Tips: Though most of the events are free to the public, entrance to the City Fair and Carnival costs $8. Plan for heavy traffic and longer waiting times for rail service when the parades are over and avoid taking bulky items like coolers due to limited space.

Keizer Iris Festival and Schreiner Iris Gardens

May 14-17th

Schreiner Iris Gardens with large mauve and purple irises

Colorful irises and lupine at Schreiner Iris Gardens @CateBattles

April showers bring May flowers and this is certainly true for Schreiner’s Iris Gardens in the Willamette Valley. During the month of May, flower lovers congregate at this 10 acre technicolor garden featuring over 500 iris varieties and countless other perennials. Since 1925, Schreiners Iris Gardens has been the nation’s largest retail grower of irises, with more than 200 acres of planted fields adjacent to the garden.

Located in the town of Keizer just north of Salem, Keizer’s Iris festival teams up with Schreiner’s Iris Gardens who supply hundreds of fresh cut flowers for the parade’s floats. The festival also features a 3k and 5k race, live entertainment, carnival rides, vendor fair, and food trucks.

Tips: Admission to the gardens is free, but parking costs $5/car. To avoid the crowds, visit during the week.

Southern Oregon Lavender Festival

June 19-21 and July 10-12th

Lavender farm with trees and mountains in background

The English Lavender Farm has over a dozen lavender varieties and 6,000 plants. @CateBattles

Nestled among the vineyards of Applegate Valley is Southern Oregon’s Lavender Trail. Every summer when the lavender is in full bloom, the five lavender farms in the region offer visitors the chance to experience these fragrant purple flowers with the backdrop of the stunning Siskiyou range. One of the unique aspects about this flower festival is that you can enjoy the sight, smell, and taste of lavender. During the festival, you can drink wine and relax in the gardens, pick your own bouquets, distill your own essential oil, and learn how to make wreaths. Special events include live music, craft vendors, workshops, and painting classes. In the gift shops, you’ll find products like homemade lavender sorbet, lavender chocolates, infused teas, soaps, and lotions.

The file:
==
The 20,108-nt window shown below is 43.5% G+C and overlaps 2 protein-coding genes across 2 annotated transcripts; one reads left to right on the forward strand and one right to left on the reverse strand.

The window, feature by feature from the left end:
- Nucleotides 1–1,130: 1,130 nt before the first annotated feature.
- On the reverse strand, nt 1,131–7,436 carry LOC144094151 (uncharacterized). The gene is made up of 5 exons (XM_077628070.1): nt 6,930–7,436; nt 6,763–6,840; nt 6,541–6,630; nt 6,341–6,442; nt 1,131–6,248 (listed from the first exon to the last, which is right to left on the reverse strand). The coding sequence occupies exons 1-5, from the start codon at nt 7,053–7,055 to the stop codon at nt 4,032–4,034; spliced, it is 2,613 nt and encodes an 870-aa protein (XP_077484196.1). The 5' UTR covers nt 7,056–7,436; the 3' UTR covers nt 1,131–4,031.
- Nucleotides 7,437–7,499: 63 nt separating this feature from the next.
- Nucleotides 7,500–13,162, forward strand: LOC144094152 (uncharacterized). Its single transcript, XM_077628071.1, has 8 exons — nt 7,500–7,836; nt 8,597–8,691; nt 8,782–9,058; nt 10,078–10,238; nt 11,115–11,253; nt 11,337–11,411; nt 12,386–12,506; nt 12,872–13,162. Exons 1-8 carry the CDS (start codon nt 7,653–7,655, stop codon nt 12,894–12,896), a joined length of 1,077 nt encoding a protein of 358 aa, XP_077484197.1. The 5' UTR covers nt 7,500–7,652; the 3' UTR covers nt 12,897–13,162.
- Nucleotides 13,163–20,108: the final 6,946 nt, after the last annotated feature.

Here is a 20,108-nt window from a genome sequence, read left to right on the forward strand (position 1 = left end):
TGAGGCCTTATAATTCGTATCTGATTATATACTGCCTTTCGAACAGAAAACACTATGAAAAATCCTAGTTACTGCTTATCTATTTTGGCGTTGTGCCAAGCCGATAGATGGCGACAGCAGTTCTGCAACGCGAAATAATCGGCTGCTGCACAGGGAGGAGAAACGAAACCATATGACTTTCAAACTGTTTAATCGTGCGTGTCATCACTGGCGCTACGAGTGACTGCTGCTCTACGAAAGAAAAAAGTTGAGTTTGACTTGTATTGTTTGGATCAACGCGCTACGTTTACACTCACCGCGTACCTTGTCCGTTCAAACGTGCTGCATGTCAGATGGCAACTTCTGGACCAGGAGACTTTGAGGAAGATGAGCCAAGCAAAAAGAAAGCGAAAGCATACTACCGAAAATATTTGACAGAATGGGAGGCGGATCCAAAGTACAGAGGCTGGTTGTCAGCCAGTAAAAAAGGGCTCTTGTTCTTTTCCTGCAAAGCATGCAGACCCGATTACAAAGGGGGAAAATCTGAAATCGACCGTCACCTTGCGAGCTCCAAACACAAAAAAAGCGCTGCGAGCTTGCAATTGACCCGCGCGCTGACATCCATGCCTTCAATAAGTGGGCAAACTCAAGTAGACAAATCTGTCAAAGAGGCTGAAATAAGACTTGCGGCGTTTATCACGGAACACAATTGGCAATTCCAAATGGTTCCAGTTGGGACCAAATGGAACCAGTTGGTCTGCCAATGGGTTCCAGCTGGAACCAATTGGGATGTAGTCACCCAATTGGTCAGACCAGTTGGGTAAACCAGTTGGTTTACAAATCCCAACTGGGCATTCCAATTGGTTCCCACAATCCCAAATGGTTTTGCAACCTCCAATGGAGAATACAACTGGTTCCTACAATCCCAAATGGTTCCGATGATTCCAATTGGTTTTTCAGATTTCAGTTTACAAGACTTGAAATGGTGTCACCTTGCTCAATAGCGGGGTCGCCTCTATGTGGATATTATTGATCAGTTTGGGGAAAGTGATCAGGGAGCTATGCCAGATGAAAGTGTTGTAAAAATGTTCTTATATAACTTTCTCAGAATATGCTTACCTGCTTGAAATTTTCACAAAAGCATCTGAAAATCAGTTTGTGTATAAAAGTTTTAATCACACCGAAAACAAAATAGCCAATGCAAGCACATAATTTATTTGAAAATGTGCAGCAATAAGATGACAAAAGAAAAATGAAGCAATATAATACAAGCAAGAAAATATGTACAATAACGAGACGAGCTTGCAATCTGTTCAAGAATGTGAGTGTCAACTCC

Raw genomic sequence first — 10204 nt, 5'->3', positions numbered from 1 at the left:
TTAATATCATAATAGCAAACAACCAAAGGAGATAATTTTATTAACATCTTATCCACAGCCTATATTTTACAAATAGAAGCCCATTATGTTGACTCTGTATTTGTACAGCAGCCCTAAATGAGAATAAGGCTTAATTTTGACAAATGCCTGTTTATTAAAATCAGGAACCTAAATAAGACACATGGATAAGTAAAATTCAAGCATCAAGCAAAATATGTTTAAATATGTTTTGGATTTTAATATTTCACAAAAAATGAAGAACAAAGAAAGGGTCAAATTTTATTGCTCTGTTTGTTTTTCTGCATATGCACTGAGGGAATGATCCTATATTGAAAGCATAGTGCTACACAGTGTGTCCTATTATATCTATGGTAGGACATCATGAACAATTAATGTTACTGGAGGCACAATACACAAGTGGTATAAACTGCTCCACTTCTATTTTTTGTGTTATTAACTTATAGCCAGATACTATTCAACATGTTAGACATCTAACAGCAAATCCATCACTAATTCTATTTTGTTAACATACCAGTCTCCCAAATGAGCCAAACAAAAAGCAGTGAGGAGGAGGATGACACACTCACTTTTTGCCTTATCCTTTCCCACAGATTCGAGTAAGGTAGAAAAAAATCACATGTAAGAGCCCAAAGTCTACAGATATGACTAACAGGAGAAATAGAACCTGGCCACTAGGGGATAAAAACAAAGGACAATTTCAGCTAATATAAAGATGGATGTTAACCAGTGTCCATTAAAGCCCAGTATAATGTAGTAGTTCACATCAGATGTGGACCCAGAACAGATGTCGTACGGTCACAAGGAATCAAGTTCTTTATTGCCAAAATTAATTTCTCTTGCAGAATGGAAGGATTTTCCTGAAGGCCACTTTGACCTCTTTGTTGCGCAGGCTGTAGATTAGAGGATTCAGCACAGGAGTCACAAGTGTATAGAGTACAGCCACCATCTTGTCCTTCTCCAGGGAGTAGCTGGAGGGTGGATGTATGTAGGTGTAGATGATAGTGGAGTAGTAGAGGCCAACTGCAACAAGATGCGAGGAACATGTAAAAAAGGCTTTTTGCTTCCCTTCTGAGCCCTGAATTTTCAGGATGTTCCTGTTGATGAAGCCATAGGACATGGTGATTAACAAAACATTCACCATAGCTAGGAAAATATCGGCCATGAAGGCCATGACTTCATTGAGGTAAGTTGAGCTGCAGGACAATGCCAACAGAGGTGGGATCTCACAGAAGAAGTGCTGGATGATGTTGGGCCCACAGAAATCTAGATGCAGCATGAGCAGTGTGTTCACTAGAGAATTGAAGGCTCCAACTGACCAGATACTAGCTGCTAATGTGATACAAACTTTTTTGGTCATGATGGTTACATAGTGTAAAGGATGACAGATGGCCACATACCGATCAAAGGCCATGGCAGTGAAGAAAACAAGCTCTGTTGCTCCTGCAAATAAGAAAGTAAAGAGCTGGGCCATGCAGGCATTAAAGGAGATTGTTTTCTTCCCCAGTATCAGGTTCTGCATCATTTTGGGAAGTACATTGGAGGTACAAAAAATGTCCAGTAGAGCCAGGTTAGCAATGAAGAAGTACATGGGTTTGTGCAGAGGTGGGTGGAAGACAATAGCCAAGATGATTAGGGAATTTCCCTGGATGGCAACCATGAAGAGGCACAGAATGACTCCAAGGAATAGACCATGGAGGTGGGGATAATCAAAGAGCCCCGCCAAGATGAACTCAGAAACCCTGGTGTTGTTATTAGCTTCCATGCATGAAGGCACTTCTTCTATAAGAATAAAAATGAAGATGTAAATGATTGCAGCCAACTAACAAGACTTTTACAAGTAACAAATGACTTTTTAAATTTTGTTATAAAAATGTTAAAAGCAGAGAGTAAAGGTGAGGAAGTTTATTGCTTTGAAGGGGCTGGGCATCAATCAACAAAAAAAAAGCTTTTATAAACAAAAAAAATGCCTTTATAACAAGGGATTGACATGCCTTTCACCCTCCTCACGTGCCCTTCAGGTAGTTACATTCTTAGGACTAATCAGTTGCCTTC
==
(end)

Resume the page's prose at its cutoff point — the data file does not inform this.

Tips: Allow yourself at least one whole day to visit all five farms or make it a weekend-long affair which gives you time to check out some of the great wineries in the valley as well as the historic town of Jacksonville.

Swan Island Dahlia Festival

August 29-30th and September 5-7th

brightly painted ‘76 Airstream parked next to flower field

The Battles’ brightly painted ‘76 Airstream Argosy is competing with the flower field. @CateBattles

Last bud not least, is Oregon’s final flower festival of the year. Every Labor Day weekend, visitors flock to Canby, Oregon’s Swan Island Dahlia Farm to experience the country’s largest dahlia grower in all of its colorful glory. Stroll through nearly 40 acres of dahlia fields featuring over 370 varieties. During this free festival, visit their indoor display room which holds over 400 floral arrangements and over 15,000 cut dahlia blooms, which is the largest floral display put on by any one grower in the United States. While visiting the farm, also take advantage of the several food trucks, beer and wine tents, live music, and floral arrangement demonstrations.

Tips: Visit the farm in the early hours to avoid the crowds. While there, you can order dahlia tubers at a discounted price.

Author, artist, blogger and full-time RV Cate BattlesAuthor, photographer and artist Cate Battles travels the country full time with her husband, Chad, in their renovated, mural-painted 1976 Airstream Argosy. The couple’s travel blog, Argosy Odyssey, chronicles their adventures as they tour North America with their pet goat and dog. You can read more of Cate’s dispatches for Trailer Life here and follow the Battles on Instagram and Facebook.